Phenotypic screening

The Kaspa x Parafield RIL population was screened for response to NaCl-induced stress applied at the seedling stage. Experiments were conducted during the autumn of 2012 in a semi-controlled (polyhouse) environment at DEPI-Horsham. Screening was undertaken by sowing six plants of each RIL at equidistant spacing in 13 cm diameter pots into a sand and gravel medium (to a depth of 2 cm in two pot replications). This provided 12 plants as replicates for each RIL. The medium was composed from a 1:1 ratio of coarse river sand and 5 mm bluestone chips. Each pot was treated daily with rainwater from sowing until emergence. From 6 days post-emergence, seedlings were watered with a complete nutrient solution (i.e. nitrosol, NPK ratio 12.2: 2.9: 8.5), in addition to supplementation with a calcium source (i.e. calcium nitrate). The required NaCl concentration was tested using an electrical conductance (EC) meter and was applied at an initial rate of 3 dS m-1 from day 9 post-emergence. The concentration of applied NaCl was increased by 3 dS m-1 at each watering time to avoid abrupt osmotic shock, up to a final rate of 18 dS m-1, and maintained at this concentration until assessment. All watering with the nutrient and salt solution was undertaken over 3 day-intervals at a rate of 200 ml per pot applied directly to the growing medium surface. A null-salt application treatment (no added NaCl) was included for control lines (parental genotypes) and randomised in the experiment in order to eliminate effects due to other stress factors. Individual plants in each pot were assessed for symptom development (symptom score) as described previously [41] from 28 days post-emergence and thereafter on every 7th day until plant death. Final plant biomass cuts were also obtained and seed set was recorded per genotype pot. Averages for plant symptom score were calculated from individual plant assessments and used to estimate genotype-specific average values for symptom score using REML spatial row-column analysis. An index was used to quantify genotypic salinity tolerance values, and to describe tolerance levels according to sensitivity based on weighted symptom scores and final biomass.

Averages for plant symptom score (calculated from individual plant assessments) and salt index were used to generate frequency distribution histograms. Narrow sense heritabilities (h2) were calculated for the trait by considering the spatial trends in the experiment using best linear unbiased prediction (BLUP) analysis.

QTL analysis and candidate gene selection

QTL detection was conducted using MapManager QTX software version QTXb19. Marker regression analysis was initially performed to identify markers significantly associated with trait variation (LOD threshold = 3). Simple interval mapping (SIM) and composite interval mapping (CIM) methods were used to identify and confirm QTLs associated with salt tolerance. The sequences underpinning SNP loci flanking the QTL-containing intervals were BLAST analysed against the M. truncatula genome to identify genomic regions containing putative candidate genes.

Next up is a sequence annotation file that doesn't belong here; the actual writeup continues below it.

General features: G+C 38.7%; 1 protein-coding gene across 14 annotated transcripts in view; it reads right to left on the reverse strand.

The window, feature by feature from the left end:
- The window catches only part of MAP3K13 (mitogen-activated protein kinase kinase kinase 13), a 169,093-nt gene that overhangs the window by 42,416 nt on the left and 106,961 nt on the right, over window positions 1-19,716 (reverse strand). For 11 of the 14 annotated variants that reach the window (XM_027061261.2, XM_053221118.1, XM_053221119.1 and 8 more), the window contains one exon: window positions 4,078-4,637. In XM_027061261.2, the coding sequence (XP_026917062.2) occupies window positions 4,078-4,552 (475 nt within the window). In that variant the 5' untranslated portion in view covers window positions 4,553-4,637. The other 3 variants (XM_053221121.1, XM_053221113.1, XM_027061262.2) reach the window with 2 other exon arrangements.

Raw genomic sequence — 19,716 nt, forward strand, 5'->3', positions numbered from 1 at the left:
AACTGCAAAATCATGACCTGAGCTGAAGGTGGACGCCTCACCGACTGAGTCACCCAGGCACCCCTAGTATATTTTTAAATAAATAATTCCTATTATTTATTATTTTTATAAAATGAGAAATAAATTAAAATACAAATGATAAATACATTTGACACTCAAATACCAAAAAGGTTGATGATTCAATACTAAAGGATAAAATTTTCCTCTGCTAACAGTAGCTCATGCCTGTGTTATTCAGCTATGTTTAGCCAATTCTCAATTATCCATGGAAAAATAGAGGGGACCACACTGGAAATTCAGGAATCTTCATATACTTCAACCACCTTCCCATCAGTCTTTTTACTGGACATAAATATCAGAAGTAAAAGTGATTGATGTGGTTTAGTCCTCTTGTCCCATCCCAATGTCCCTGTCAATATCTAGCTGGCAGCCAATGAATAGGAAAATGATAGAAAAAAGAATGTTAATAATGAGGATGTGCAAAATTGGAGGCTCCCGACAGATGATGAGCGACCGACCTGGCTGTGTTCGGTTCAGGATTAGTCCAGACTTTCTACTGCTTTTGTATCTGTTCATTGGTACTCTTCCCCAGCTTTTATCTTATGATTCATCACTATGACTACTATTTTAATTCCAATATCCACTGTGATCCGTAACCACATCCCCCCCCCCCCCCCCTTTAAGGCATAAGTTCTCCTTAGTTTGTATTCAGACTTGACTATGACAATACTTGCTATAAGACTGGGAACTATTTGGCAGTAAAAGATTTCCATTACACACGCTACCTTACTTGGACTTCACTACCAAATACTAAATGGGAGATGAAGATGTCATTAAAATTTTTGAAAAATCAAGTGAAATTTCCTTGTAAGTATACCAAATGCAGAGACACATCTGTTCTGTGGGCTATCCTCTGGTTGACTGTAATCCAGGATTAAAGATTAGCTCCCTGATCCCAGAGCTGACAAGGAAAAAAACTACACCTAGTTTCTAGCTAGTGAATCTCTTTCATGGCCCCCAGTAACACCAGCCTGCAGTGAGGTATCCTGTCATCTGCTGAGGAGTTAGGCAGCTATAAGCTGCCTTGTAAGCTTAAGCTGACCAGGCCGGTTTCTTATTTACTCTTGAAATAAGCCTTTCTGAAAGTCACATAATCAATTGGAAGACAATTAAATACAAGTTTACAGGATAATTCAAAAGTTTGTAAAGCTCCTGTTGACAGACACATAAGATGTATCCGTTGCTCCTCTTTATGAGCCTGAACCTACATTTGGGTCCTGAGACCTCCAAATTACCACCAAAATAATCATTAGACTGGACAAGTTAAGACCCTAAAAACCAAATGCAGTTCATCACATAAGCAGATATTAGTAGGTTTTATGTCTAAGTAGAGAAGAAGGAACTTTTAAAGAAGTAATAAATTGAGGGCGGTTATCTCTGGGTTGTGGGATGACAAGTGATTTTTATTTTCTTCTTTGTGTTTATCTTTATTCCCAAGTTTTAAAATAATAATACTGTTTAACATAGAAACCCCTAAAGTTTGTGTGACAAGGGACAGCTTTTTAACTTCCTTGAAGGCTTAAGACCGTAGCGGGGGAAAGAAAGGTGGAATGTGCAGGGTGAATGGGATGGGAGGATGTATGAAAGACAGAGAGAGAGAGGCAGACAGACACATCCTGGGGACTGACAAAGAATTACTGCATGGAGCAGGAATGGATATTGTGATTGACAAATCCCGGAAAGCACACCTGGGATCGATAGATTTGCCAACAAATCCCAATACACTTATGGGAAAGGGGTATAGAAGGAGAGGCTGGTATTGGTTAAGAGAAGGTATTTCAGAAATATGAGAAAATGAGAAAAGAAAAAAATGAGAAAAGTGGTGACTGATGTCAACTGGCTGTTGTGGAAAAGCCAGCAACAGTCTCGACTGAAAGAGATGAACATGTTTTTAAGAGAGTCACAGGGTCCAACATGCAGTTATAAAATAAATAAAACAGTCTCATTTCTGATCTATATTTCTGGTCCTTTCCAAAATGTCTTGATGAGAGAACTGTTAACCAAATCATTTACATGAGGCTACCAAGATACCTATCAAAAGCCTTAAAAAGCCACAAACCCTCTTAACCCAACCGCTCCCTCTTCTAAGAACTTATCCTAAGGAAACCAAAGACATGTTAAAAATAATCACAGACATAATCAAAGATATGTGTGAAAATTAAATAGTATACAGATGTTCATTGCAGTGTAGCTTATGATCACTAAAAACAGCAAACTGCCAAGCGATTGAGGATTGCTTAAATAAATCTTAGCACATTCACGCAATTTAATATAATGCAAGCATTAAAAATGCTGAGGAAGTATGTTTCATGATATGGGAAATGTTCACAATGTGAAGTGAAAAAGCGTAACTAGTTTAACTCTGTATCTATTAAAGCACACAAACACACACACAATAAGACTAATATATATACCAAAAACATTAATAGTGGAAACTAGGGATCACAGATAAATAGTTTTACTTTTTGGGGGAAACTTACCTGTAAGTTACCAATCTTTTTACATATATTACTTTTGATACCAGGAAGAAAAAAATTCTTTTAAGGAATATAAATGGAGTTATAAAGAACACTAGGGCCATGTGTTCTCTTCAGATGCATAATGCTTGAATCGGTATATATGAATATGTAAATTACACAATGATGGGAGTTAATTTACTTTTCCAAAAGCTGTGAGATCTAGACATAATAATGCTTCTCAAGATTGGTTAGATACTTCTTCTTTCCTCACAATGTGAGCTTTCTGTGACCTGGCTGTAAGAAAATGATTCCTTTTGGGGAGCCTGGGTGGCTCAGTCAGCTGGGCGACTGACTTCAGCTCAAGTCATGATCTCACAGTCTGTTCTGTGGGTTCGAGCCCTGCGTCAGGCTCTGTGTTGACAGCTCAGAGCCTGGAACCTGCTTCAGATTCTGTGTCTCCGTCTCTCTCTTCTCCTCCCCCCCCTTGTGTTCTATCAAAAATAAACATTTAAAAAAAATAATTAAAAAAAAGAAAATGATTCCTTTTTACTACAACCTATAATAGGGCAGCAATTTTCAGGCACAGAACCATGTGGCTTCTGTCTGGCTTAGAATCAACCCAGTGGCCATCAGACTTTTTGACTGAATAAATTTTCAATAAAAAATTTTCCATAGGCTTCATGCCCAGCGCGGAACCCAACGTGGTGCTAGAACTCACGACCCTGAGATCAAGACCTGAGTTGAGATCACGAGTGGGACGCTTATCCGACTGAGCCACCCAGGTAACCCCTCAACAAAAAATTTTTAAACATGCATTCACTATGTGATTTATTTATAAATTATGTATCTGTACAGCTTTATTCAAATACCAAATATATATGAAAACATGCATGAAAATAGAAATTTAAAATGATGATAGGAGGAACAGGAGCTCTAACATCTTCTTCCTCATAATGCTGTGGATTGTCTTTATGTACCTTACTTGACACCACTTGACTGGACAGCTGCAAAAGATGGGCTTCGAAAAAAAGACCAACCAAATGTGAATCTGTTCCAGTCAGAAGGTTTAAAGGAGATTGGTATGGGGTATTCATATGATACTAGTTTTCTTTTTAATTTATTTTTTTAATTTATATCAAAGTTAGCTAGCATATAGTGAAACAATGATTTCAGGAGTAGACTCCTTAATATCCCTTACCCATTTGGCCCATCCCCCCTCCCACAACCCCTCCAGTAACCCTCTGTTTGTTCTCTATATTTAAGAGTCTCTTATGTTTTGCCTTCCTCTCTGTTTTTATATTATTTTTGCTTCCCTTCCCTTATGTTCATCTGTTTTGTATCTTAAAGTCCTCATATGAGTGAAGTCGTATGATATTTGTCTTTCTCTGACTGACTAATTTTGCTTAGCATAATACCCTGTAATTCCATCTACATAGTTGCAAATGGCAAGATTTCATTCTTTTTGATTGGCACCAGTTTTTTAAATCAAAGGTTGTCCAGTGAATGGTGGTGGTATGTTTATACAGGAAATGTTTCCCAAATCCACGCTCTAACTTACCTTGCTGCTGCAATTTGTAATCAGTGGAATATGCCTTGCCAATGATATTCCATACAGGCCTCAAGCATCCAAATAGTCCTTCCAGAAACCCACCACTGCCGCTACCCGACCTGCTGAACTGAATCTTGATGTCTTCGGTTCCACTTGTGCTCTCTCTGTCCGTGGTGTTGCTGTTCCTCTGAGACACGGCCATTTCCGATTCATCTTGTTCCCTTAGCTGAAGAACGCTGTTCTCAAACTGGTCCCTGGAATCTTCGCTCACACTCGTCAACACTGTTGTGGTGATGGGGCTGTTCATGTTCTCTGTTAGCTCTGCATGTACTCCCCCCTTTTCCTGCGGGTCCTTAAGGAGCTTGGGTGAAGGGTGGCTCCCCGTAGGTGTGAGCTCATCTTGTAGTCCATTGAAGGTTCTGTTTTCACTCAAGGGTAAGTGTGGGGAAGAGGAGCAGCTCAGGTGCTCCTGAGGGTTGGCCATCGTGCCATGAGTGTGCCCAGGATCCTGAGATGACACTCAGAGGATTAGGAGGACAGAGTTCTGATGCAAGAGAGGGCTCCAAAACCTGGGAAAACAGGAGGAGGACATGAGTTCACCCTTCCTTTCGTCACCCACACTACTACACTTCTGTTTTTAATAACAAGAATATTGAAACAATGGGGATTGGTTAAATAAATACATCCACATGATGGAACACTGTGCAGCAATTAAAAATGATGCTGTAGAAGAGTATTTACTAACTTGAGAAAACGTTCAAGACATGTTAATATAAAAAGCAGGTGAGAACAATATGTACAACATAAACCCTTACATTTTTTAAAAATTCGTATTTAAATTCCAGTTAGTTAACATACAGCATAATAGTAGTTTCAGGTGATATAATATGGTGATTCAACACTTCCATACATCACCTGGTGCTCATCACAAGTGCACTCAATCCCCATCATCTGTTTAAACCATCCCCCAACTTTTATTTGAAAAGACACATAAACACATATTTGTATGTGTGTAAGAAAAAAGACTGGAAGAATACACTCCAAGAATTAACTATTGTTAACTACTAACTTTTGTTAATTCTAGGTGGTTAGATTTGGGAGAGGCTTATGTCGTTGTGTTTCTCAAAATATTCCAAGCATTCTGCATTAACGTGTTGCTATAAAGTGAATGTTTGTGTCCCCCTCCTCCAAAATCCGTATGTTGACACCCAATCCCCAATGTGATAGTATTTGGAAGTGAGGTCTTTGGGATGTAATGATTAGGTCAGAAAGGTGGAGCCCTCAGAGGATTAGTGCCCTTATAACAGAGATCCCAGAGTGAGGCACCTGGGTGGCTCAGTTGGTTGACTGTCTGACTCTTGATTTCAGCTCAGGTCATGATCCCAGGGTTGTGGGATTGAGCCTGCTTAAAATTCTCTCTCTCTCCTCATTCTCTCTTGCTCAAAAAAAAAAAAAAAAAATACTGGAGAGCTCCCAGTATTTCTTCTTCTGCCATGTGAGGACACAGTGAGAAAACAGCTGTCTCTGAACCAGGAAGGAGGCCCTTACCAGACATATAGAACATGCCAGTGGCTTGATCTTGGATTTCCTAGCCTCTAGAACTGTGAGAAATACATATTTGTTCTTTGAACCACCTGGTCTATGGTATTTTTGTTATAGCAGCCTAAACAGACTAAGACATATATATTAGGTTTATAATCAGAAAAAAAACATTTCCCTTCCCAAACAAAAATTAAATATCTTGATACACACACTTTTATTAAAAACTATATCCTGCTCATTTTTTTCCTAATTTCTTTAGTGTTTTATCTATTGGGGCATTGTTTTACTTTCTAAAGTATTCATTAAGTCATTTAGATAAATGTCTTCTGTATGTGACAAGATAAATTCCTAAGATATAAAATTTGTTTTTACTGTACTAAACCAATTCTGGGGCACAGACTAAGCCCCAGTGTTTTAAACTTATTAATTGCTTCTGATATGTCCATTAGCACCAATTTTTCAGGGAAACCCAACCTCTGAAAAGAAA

Results

SNP discovery and validation

A total of 36,188 putative SNPs were identified from comparison of transcriptome reads obtained from the mapping parents against the EST sequence database. An average frequency of 1.85 SNPs per kb between two haplotypes was observed. A preliminary set of 21,000 SNPs were selected following elimination of indels. After further filtration based on the criteria of homozygous status and absence of other known SNPs in the vicinity, a sub-set of 956 high quality SNPs was obtained. Of these, a total of 953 satisfied the required primer design criteria and a final sub-set of 768 SNP loci with a designability rank of 1 was selected for GoldenGate® assay.

Analysis of nucleotide variation revealed that transition substitutions were more predominant (2:1) than transversions. The two most common SNP variants were A/G and C/T, representing 36% and 32% of all changes, respectively. The other SNP variants (T/G, C/G, A/C and A/T) accounted for less than 10% of the total (Additional file 1). A subset of 48 SNP loci was verified through Sanger sequencing prior to 768-plex SNP OPA synthesis (Additional file 2), of which 45 were concordant with prediction (Additional file 3).

Additional file 1. Percentage of SNP base variants. This file contains a pie-chart depicting the percentages of each SNP base variant class.

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Additional file 2. Details of the 768plex SNP-OPA design. This file contains names and sequence information for all SNP markers used for linkage mapping.

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Additional file 3. SNP validation using Sanger sequencing. This file contains an example of an electropherogram generated by Sanger sequencing to demonstrate SNP validation, and showing the occurrence of two arising SNPs between different mapping family parents.

Format: PNG Size: 91KB Download fileOpen Data

Framework genetic map construction and selection of maximally recombinant individuals